In RDF: predicates are always resources. The URI for a resource represented in RDF is the URI Ref (e.g. http://www.w3.org/1999/02/22-rdf-syntax-ns#type) It is good practice that there is a corresponding site, if you type this into the Browser, but not a requirement
With namespaces, you can shorten long URIs as the one above to rdf:type
Serialized representations of RDF-data can become complicated. There are multiple serialization formats: e.g. RDF-XML, N3-Triples, RDFa (RDF in attributes e.g. of HTML-pages)
A set of URIRefs is known as a Vocabulary, e.g. for our maritine route examples
What SQL is as query-language for relational database, SPARQL is the language to query RDF-graphs:
  • Departure (?x1, Venice) //find x1 which departures from Venice
  • Captain (?x1, ?x2) && Gender(?x2, Women) //such that x2 is captain of x1 and x2 is of gender Women
(all the routes to Venice that have a Women Captain)
With RDF coding, we can also write rules to infer new triples
  • hasParent (?x1, ?x2) ^ hasBrother (?x2, ?x3) => hasUncle (?x1, ?x3) // x1 has x2 as parent and x2 has x3 as brother that implies (means) x1 has x3 as uncle
This is also a way of detecting possible incoherence in the set of knowledge coded in the triple store -> SWRL (Sematic Web Rule Language) is one standard language to do this.
ONTOLOGY framing :
Once you think you know that something exists, the next step is to put it into a relation to other objects. We don’t do this for every possible thing, just for the entities in our problem domain.
  • (Venice is_a Place)
  • (Corfu is_a Place)
  • (Place has_lat latitude)
  • (Place has_long longitude)
Ontology can be represented as RDF  and stored as graph alongside RDF.
OWL (Web Ontology Language)
Terminology statements
  • ex:Bridge rdf:type rdfs:class
  • ex:Bridge rdfs:subclass ex:Place
Assertion statements
  • ex:Rialto rdf:type ex:Bridge
  • ex:RialtoCons ex:broughtIntoExistence ex:Rialto
It is expressed in the same language. Eg “Rialto” is a “Bridge”.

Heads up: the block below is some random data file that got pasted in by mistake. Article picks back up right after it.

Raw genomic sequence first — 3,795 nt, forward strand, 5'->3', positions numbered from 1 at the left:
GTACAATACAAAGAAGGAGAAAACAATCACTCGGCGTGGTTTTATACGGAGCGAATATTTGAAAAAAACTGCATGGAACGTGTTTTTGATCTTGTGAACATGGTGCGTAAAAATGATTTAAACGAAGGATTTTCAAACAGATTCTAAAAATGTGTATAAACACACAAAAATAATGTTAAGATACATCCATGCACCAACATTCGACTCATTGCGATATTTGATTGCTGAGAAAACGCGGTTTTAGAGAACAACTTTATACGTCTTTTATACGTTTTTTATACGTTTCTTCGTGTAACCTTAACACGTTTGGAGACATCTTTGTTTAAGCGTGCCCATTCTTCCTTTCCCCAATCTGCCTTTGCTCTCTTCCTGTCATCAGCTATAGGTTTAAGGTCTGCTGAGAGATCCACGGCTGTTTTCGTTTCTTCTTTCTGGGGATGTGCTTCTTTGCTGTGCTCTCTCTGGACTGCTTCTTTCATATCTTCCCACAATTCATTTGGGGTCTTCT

Ontologies themselves are resources that can be associated with an URIref. It is relatively easy to create your own ontology using a software like Protégé. But some ontologies aim at being “Universal”: CIDOC-CRM is an ontology for Cultural heritage (about 20 years of work, ISO 21127, 100+ schema, very stable)
In CIDOC-CRM, the modelling is event-centric: The underlying idea is to model change, not state: Instead of coding the birthdate of an actor, it is better to code the event of its birth:
  • not: (Person is_born 1900-1-1)
  • but: (Person hasBirthEvent BirthEventP1)
  •  (BirthEventP1 hasDate 1900-1-1)
Actors are thought to related to physical items only through temporal events.
CIDOC-CRM has dozens of predefined Properties (had participants, carried out, …)
CIDOC-CRM has also a very interesting model for places. What is hard about places? What is the coordinate of a city? Things can happen on mobile places (like a boat). The question “where is it” can either specify a position (coordinate) or a physical thing (the ship, at home, where you might not know where “home” is) -> E53 Place can only be defined relative to a larger object (Cities are moving over time)

Influence is very hard to model (Actor A1 has taken notice of Object O2).
Problem in the RDF-Model: Qualification of facts (who stated it, how certain is it).
Technical trick:
  • (RialtoReconstruction    hasTimeSpan    1588-1591)
-> Reifed RDF
  • (s1    rdf:subject    RialtoReconstruction)
  • (s1    rdf:predicate    hasTimeSpan)
  • (s1    rdf:object    1588-1591)
  • (s1    metardf:reliability    0.8)
  • (s1    metardf:source    FKaplan)